If you drive south down the narrow East of Lake road along by Coniston Water, passing Bank Ground Farm, Brantwood and a cottage where Arthur Ransome once lived, you will eventually see Peel Island. It is not that far from the shore.
Richard Pilbrow had permission from the Lake District National Park for his film crew to gain access and use the fields and woodland opposite Peel Island as a base. One proviso was that our two red double-decker buses had to be swathed with camouflage netting in an attempt to make them less conspicuous. As a result they looked comic – like huge monsters from Doctor Who. In addition to these we had a caravan for Make-up and Hair, the caterers’ mobile kitchen or chuck-wagon, a prop lorry, a lorry belonging to Lee Electric who provided the lighting and huge reflector boards, the Lee Electric generator and the regrettable and very basic mobile loos. I can not remember what kind of vehicle David Cadwallader the Grip used but I half remember a Land Rover. On top of this would be parked our mini-bus, the unit mini-bus, everyone’s cars and the boat trailers. Mum thinks that Terry Smith’s Range Rover could have been orange. ‘He was a very orange man.’
It must have been a bit of an effort to avoid getting the whole entourage in shot when John and I launched Swallow and rowed around to the harbour. You can tell that it was a greyer day than the one before.
A temporary jetty made from scaffold and planks had been built out into the water so that we could climb into any boat going to the island without getting wet. It must have been quite something lugging the camera out. It travelled in a big black wooden box lined with foam rubber, with handles at either end that David had had made. The Panasonic was thus transported by two men like the Arc of the Covenant , holy and revered. Once on the island it would be set on the complex mounting, which enabled it to pan and tilt. This in turn usually sat on sections of track so that moving shots could be achieved.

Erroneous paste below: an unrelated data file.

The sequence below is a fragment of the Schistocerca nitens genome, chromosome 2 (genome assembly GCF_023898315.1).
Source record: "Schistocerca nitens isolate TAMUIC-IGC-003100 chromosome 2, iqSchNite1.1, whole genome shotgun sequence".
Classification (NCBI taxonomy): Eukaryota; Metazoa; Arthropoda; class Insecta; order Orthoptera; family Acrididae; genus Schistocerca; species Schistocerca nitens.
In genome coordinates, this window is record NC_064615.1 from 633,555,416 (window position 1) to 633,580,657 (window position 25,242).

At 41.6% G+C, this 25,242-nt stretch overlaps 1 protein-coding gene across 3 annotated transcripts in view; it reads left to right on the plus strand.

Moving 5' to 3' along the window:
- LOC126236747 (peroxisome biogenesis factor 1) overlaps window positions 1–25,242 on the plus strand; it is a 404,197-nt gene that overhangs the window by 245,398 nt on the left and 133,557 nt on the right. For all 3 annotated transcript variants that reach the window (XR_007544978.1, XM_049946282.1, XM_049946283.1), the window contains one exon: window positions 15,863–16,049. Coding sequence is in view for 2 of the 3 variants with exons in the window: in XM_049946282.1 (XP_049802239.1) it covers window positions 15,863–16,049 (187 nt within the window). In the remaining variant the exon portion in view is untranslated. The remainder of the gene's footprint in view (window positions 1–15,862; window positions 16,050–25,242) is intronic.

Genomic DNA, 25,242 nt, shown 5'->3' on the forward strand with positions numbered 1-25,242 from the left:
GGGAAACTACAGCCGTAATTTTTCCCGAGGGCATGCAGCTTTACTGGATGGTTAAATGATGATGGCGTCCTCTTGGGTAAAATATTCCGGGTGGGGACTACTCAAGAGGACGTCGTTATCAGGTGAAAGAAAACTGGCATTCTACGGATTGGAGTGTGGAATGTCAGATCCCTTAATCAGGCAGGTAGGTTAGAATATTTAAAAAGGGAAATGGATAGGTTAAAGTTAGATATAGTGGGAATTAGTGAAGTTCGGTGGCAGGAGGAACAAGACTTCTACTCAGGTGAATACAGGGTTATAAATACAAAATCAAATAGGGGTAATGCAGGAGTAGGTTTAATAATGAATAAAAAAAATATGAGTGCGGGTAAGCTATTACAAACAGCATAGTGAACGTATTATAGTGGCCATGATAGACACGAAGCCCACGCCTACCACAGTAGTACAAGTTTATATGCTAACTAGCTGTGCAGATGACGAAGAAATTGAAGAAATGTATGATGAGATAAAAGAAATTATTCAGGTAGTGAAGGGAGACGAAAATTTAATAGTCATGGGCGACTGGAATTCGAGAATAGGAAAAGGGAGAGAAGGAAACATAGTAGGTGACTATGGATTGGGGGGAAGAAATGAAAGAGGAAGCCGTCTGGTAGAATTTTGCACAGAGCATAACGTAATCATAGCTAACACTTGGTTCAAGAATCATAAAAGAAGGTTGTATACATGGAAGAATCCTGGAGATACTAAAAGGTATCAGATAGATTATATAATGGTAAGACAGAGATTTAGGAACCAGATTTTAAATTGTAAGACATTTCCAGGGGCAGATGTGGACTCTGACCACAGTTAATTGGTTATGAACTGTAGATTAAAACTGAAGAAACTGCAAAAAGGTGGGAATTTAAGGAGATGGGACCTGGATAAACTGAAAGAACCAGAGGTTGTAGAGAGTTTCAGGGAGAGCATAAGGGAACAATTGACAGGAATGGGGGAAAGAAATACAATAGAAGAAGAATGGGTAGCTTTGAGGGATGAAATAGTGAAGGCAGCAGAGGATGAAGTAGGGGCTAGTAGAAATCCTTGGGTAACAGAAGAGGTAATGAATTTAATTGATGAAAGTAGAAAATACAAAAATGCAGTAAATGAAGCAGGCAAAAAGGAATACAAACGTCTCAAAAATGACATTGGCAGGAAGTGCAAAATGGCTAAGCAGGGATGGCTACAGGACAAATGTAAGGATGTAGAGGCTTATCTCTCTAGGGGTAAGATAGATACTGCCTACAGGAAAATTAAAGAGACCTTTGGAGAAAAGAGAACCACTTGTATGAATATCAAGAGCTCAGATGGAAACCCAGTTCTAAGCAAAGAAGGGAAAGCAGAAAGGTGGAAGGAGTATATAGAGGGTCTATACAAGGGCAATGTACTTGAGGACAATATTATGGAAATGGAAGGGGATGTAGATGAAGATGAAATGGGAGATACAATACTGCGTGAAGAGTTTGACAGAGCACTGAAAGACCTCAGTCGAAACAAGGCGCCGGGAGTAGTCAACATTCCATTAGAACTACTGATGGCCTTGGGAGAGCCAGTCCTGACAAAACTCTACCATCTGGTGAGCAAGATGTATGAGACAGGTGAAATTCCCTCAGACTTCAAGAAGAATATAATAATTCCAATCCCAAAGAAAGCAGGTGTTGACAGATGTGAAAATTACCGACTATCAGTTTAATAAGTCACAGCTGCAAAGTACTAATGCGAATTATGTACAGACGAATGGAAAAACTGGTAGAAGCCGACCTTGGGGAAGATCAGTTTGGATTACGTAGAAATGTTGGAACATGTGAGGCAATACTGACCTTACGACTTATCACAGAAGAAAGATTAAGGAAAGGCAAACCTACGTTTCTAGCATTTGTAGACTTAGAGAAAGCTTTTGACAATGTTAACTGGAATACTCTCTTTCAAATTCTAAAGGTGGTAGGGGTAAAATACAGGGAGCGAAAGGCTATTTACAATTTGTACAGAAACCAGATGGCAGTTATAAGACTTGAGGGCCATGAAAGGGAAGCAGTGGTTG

Denis Lewiston, the Director of Photography, had a Camera Operator but insisted on doing most of the camera work himself. If you watch the scenes of the Swallows making up camp you can see that he must have just followed what Susan and Roger were doing. It has a wonderful, busy natural quality with the result that all one wants to do is to leave real life behind and go camping. I imagine that the scenes when the kettle is being filled were shot in the morning, while I was at my lessons, but I joined them after lunch.
We loved shooting any scene at our camp on the island, especially when we were eating. As I think I have said before, when Suzanna swung her frying pan of buttered eggs she really did burn Roger on the knee. He was very brave about it. It was a heavy pan.
David Cadwallader is still working as a grip, recently operating the crane on the 2011 movie of Jane Eyre, which stars Mia Wasikowska as Jane, Michael Fassbender as Mr Rochester and Judi Dench as Mrs Fairfax. I’d been reading Jane Eyre on that day in May 1973. It was my set book. My set book for school and the book I read on set. I should have been reading Robinson Crusoe.
Richard Pilbrow has just written from Connecticut to say~